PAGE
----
Nothing says "meaningless December football" like a Ryan Fitzpatrick versus Ken Dorsey matchup in the Dawg Pound with nothing on the line save for bragging rights to the state of Ohio. Two teams that began the season with potential have fallen into the scrap heap of teams more concerned with offseason personnel changes than winning games. The Browns, 10-6 last year, were supposed to contend in the AFC North, while many expected the talent in the Bengals skill positions to place them, at the very least, in the playoff hunt.
"It's been tough to watch it all unfold," says injured quarterback Carson Palmer, "and be helpless to do anything about it. We haven't delivered the goods this year, on the field or off. It's an understatement to say we haven't met our expectations. I mean, come on, there hasn't been one Bengal arrested all year. Not a single DWI arrest, gun violation, or possession charge. That's an amazing tidbit, made even more amazing by the fact that Chris Henry was on the team. It's sad. The most talked about 'joint' on this team has been my elbow. There's been more talk of 'quarterbacks' than 'quarterbags.'"
In Cleveland, Romeo Crenel's job security is in question as the rumors of Bill Cowher and Marty Schottenheimer arriving in Cleveland float in the air like a fluttery Ken Dorsey pass. The Browns were stomped 30-10 on Monday night by the Eagles, as Dorsey was sacked twice and threw two interceptions.
"Look, I've got no problem with the Cowher and Schottenheimer coming to Cleveland," says Crenel. "Heck, I'll even include them in the open tryouts for quarterback next year. But seriously, this team has some difficult decisions to make. The toughest among those would have to be choosing this team's most valuable player? Joshua Cribbs or Phil Dawson?"
Bengals win, 23-20.
Arizona @ New England (-9)
What better way to celebrate a division crown and first-round home playoff game than to lose your next home game, badly, at that. That's exactly what the Cardinals did. After clinching the division and a home-field game in Week 14, Arizona was trucked by the Vikings in an uninspired 35-14 beating. Now, at 8-6, the Cards could very well wrap up their season at 8-8.
"I guess you could say we were 'flat and happy,'" says Kurt Warner, "which also describes my feelings about breast augmentation. I'm sure Matt Leinart feels otherwise. Speaking of Matt, has there been a Leinart spotting lately? Outside of a hot tub?"
"And if we can't get motivated for a home game, how will we get up for a game in Foxboro, where the playing conditions in December are as harsh and unforgiving as a 'tuck rule' interpretation in a snowy, 2002 AFC divisional playoff game? The last time I met the Patriots when they were in a must win situation, they stymied me in Super Bowl XXXVI, indoors, on turf. Just imagine what they'll do to me on natural grass, outdoors, in the New England chill. Everybody knows that in December football, Cold Miser always trumps Heat Miser."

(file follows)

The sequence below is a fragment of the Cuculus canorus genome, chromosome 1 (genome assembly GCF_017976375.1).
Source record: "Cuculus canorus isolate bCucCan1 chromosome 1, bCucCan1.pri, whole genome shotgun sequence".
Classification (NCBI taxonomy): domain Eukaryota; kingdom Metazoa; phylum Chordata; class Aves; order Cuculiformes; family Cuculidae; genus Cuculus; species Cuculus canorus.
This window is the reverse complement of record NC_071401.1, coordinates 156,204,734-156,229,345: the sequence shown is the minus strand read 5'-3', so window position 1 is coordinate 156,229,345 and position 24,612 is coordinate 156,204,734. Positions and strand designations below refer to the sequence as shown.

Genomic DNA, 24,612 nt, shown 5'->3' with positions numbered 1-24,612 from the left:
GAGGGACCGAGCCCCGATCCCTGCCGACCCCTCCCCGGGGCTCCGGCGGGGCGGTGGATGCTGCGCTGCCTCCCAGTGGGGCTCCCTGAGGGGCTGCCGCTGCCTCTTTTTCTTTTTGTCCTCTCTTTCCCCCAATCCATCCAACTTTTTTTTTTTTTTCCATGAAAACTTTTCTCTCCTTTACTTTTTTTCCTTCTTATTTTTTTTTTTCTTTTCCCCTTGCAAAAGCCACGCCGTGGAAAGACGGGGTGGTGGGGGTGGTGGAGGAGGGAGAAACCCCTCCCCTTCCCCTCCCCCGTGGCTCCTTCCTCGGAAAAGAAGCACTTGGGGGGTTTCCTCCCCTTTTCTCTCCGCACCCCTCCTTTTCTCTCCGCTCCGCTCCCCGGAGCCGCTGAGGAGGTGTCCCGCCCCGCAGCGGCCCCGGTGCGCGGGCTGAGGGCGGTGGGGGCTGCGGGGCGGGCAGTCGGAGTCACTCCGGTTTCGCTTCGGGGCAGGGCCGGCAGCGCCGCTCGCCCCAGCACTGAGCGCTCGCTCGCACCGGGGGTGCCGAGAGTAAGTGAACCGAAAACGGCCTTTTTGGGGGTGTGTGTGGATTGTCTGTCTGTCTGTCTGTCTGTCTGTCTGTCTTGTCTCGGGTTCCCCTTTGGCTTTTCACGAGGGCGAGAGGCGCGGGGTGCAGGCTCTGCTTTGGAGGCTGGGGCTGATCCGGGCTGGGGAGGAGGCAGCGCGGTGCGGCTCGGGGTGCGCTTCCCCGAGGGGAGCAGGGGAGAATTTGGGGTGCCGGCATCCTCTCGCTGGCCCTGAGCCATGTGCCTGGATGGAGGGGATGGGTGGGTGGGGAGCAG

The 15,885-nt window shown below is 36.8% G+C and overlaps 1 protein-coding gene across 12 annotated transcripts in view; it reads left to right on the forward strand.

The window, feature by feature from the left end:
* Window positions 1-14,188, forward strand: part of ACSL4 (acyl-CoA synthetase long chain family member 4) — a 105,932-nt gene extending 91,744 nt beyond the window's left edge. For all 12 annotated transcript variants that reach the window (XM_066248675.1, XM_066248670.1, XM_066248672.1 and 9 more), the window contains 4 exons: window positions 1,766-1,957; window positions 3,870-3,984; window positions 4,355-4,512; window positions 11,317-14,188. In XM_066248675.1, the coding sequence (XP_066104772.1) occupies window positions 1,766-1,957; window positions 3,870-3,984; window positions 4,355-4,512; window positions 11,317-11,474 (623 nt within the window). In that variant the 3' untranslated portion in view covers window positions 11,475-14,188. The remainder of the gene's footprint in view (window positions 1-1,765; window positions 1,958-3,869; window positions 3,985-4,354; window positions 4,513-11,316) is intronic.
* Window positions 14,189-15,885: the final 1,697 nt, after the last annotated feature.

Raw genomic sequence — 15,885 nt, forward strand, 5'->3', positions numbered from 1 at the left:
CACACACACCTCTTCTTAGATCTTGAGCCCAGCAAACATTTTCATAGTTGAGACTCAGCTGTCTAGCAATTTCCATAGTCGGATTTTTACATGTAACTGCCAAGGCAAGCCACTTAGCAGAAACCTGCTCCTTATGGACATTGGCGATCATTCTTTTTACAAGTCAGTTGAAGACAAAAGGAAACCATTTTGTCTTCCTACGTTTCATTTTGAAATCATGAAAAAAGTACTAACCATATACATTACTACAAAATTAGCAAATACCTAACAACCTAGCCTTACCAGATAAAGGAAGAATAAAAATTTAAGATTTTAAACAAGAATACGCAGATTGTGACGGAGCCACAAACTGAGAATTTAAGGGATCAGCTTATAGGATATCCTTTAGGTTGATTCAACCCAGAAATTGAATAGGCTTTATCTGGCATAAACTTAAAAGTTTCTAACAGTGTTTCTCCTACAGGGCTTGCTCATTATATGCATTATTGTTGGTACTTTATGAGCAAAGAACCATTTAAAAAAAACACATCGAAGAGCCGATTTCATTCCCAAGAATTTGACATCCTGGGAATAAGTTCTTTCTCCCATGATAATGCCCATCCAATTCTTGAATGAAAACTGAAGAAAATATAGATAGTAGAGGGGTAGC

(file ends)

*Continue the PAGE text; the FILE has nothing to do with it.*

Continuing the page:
The Patriots left Oakland with a 49-26 win and their playoff hopes intact. Matt Cassel threw for 4 touchdowns, two to Randy Moss, as New England whipped the Raiders in Moss' first game in Oakland since being traded in 2006.
"Four touchdowns," says Randy Moss. "That's awesome. It was definitely a jaw-dropping performance from Matt. And that led to a pants-dropping performance by me, with 2 touchdowns. I'm not stupid, though. I know better than to even simulate a mooning anywhere near the end zone seats in the Black Hole, where pants are optional, and wedgies are mandatory."
"And speaking of simulated moonings, I see that Joe Buck has entered the ranks of paid endorsers. He's pitching Enterprise Rent-A-Cars in commercials that Peyton Manning wouldn't even think of doing. The commercials are not remotely entertaining, much like Buck's commentary. But it's good to see Buck come out of the booth. I'm just wondering when he's gonna come out of that other room."
Will the Cardinals even show up on Sunday? Their playoff seeding is practically set, and they haven't exactly packed their "A" game in four previous trips to the East Coast. So, I doubt even Paul Revere would notice that the Cardinals have shown up in town.
The Pats strike with a balanced offensive attack, rushing for 195 yards and recording 210 through the air. New England wins, 27-20.
San Francisco @ St. Louis (+5½)
St. Louis lost at home 23-20 to the Seahawks last week, but did an official use the Jumbotron in the Edward Jones Dome to call a momentum-changing offensive interference call on Rams receiver Torry Holt?
"He sure did," says Holt. "It's stunning that an official would tarnish the integrity of the game by using a giant video screen to make a call. It's even more stunning that someone would intentionally watch a Rams' replay. I was taken aback by the boldness and brashness of the official, especially when he taunted me by pointing to the giant screen and saying 'Do you see what I see? Way up in the sky, little lamb.'"